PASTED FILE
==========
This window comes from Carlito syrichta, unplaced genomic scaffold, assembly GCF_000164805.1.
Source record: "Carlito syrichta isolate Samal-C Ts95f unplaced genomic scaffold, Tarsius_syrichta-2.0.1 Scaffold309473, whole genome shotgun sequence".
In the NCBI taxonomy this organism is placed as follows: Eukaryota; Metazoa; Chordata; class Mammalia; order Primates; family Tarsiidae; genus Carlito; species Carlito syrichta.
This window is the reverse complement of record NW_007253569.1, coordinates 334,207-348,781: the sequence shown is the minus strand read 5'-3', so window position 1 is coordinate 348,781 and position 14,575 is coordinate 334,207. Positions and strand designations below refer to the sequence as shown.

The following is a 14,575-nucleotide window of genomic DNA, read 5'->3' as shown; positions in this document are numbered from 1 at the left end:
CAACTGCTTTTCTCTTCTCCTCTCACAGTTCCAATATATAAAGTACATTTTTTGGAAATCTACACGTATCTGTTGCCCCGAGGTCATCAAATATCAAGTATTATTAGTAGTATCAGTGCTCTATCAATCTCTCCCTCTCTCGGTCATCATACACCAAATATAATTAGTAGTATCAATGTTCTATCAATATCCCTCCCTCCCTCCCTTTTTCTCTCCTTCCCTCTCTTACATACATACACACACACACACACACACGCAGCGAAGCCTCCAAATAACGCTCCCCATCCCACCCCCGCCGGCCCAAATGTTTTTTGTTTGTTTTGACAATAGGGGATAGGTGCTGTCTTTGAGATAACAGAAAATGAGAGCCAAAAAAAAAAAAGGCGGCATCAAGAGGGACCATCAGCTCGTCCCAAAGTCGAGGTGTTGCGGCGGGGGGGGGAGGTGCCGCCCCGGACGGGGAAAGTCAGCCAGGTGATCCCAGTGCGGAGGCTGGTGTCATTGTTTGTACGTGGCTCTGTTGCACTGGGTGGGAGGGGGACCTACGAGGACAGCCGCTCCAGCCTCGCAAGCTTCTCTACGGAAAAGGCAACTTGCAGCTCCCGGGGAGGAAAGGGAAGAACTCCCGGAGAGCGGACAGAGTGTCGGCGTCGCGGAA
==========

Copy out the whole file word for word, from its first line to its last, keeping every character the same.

This window comes from Carlito syrichta, unplaced genomic scaffold, assembly GCF_000164805.1.
Source record: "Carlito syrichta isolate Samal-C Ts95f unplaced genomic scaffold, Tarsius_syrichta-2.0.1 Scaffold309473, whole genome shotgun sequence".
In the NCBI taxonomy this organism is placed as follows: Eukaryota; Metazoa; Chordata; class Mammalia; order Primates; family Tarsiidae; genus Carlito; species Carlito syrichta.
This window is the reverse complement of record NW_007253569.1, coordinates 334,207-348,781: the sequence shown is the minus strand read 5'-3', so window position 1 is coordinate 348,781 and position 14,575 is coordinate 334,207. Positions and strand designations below refer to the sequence as shown.

The following is a 14,575-nucleotide window of genomic DNA, read 5'->3' as shown; positions in this document are numbered from 1 at the left end:
CAACTGCTTTTCTCTTCTCCTCTCACAGTTCCAATATATAAAGTACATTTTTTGGAAATCTACACGTATCTGTTGCCCCGAGGTCATCAAATATCAAGTATTATTAGTAGTATCAGTGCTCTATCAATCTCTCCCTCTCTCGGTCATCATACACCAAATATAATTAGTAGTATCAATGTTCTATCAATATCCCTCCCTCCCTCCCTTTTTCTCTCCTTCCCTCTCTTACATACATACACACACACACACACACACGCAGCGAAGCCTCCAAATAACGCTCCCCATCCCACCCCCGCCGGCCCAAATGTTTTTTGTTTGTTTTGACAATAGGGGATAGGTGCTGTCTTTGAGATAACAGAAAATGAGAGCCAAAAAAAAAAAAGGCGGCATCAAGAGGGACCATCAGCTCGTCCCAAAGTCGAGGTGTTGCGGCGGGGGGGGGAGGTGCCGCCCCGGACGGGGAAAGTCAGCCAGGTGATCCCAGTGCGGAGGCTGGTGTCATTGTTTGTACGTGGCTCTGTTGCACTGGGTGGGAGGGGGACCTACGAGGACAGCCGCTCCAGCCTCGCAAGCTTCTCTACGGAAAAGGCAACTTGCAGCTCCCGGGGAGGAAAGGGAAGAACTCCCGGAGAGCGGACAGAGTGTCGGCGTCGCGGAA